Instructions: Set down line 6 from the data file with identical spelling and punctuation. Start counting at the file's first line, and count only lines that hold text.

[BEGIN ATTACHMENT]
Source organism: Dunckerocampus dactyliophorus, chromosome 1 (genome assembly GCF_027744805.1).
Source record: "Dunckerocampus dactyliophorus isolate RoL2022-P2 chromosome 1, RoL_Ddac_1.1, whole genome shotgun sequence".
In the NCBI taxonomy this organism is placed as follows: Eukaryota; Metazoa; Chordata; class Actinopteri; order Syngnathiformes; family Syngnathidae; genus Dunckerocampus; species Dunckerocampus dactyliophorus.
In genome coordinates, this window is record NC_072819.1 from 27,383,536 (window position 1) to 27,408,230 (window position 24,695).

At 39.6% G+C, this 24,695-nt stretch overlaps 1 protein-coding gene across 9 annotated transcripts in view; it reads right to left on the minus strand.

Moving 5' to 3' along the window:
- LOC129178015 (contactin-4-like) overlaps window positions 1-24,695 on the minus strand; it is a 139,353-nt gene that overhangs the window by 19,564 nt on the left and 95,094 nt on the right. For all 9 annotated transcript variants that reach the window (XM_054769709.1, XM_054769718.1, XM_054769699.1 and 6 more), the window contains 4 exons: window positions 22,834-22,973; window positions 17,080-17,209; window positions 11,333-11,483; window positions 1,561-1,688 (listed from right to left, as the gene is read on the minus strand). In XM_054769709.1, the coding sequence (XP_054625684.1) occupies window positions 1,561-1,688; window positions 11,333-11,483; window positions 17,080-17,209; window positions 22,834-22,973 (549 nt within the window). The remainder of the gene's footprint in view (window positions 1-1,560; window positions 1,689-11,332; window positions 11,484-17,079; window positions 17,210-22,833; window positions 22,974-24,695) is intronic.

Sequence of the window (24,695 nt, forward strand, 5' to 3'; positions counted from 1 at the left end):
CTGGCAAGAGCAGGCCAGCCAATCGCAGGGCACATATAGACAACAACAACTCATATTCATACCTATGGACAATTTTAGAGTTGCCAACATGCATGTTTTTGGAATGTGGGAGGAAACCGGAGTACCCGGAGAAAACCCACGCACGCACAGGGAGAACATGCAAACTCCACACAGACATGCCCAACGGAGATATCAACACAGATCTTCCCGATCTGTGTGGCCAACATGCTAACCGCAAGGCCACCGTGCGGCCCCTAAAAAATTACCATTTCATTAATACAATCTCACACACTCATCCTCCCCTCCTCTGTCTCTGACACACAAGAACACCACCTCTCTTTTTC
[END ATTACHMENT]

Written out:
Moving 5' to 3' along the window: